Cline Avenue Improvements
Anticipate New Bridge Opening
By Tim Zorn | Post-Tribune | September 27, 2019
Road improvements are part of a bridge reconstruction project.
(Provided/United Bridge Partners / Post-Tribune)
The company building the new Cline Avenue bridge is resurfacing the approaches to the East Chicago bridge in preparation for opening the new span next year. Cline Avenue Bridge LLC said it will spend $3 million on improvements to state-owned Indiana 912, also known as Cline Avenue.
The work now covers about 2 ½ miles of Indiana Department of Transportation roadway on Cline Avenue. On the new bridge’s west side, it goes from just east of Calumet Avenue in Hammond to the bridge. On the east side, the work will reconnect to the Ameristar casino, Joerse Park and the East Chicago marina, and will include the new Indiana 912 roadway in East Chicago.
“These improvements will enhance drivers’ experiences and ensure greater safety for the commuting public,” Cline Avenue Bridge LLC said in a press release.
Laura Weber, a bridge company representative, noted the approaches hadn’t been used for more than 10 years and needed upkeep. The work is expected to be completed by the end of November.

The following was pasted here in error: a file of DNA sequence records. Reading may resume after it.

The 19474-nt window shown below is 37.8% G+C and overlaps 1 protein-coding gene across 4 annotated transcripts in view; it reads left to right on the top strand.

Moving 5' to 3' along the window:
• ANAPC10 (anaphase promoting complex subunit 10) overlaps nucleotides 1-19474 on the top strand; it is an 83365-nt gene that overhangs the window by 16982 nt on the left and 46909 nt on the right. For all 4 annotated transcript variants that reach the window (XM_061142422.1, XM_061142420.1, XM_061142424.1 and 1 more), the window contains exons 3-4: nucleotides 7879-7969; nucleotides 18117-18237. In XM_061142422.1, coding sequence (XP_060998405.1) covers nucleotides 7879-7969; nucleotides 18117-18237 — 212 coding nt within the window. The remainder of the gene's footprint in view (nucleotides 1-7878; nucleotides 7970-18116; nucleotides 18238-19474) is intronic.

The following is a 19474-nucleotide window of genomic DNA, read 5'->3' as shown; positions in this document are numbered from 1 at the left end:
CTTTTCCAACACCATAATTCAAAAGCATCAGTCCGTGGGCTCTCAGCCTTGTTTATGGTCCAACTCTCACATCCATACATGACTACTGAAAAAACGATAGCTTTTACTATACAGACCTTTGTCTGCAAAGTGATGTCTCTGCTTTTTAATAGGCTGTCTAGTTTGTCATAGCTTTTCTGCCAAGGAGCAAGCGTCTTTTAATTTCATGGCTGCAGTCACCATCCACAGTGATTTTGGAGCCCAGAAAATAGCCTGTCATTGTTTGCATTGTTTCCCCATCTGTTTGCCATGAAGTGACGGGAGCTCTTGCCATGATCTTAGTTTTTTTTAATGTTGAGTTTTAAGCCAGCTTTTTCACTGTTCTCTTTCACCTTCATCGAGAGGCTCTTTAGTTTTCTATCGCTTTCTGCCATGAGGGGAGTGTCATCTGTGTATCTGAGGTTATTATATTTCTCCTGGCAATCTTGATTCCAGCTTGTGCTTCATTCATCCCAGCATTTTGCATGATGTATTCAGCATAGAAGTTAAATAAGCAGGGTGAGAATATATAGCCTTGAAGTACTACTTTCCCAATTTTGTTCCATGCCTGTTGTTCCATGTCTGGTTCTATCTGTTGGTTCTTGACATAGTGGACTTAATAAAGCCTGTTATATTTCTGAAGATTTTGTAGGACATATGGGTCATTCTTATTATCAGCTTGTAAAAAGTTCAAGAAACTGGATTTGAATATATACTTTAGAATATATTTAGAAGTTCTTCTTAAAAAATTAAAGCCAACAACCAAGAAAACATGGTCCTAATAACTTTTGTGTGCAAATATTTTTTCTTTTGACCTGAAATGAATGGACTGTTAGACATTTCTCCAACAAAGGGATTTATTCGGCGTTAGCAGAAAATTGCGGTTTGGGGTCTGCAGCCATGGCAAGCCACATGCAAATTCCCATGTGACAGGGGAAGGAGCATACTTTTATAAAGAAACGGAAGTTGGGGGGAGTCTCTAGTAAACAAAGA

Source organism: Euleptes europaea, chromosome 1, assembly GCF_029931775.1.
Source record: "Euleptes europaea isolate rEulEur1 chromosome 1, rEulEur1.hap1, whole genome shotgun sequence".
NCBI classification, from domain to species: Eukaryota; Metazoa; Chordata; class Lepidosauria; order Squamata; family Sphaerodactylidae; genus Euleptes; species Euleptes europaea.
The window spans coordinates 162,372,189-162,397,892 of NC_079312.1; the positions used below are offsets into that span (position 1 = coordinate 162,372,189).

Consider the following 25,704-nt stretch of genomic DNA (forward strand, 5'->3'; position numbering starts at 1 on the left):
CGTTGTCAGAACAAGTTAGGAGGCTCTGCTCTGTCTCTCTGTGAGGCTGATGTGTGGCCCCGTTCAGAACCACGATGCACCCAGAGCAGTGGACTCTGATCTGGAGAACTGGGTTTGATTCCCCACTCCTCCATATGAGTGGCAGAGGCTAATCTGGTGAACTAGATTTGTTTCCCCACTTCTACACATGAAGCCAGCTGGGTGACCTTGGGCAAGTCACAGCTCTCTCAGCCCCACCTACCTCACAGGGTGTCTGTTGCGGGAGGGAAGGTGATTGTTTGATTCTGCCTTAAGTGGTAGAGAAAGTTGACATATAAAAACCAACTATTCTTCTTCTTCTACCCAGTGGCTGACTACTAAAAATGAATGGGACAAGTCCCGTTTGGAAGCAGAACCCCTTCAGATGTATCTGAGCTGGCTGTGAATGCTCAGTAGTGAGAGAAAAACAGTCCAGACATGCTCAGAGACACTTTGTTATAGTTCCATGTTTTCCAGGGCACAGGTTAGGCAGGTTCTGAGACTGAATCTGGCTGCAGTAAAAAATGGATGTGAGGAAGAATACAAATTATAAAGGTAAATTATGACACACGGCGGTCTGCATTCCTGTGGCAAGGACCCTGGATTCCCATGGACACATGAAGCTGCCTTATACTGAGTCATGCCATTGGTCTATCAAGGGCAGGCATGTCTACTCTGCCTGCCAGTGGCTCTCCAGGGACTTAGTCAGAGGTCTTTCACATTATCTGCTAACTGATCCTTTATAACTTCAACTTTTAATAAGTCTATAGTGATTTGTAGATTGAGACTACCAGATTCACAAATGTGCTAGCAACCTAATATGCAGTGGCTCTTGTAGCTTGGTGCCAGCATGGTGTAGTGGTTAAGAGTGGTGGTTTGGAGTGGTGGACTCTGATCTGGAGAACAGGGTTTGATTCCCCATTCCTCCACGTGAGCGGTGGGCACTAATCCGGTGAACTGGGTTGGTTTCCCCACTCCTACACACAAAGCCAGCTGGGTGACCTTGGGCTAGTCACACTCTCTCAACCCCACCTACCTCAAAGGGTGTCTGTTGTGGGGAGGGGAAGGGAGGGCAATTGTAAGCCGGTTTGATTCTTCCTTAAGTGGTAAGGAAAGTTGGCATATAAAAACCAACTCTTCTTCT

The new two-lane Cline Avenue toll bridge is expected to open next year and is expected to carry about 10,000 vehicles a day. The former four-lane free bridge, which the state highway department shut down after finding structural flaws and then demolished 10 years ago, carried about 35,000 vehicles a day.
The bridge will not have toll booths. The tolls will be collected by scanning E-ZPass or I-PASS transponders or by reading vehicle plates. The tolls with E-ZPass or other transponders will be $2.25 for two-axle vehicles and $4.94 for three- or more axle vehicles. The “pay-by-plate” tolls will be $4.85 and $7.72, respectively. Cline Avenue Bridge LLC is owned by United Bridge Partners, a private infrastructure company that finances, designs, builds and runs private toll bridges.
Tim Zorn is a freelance reporter for the Post-Tribune.
View the original article at the Chicago Tribune.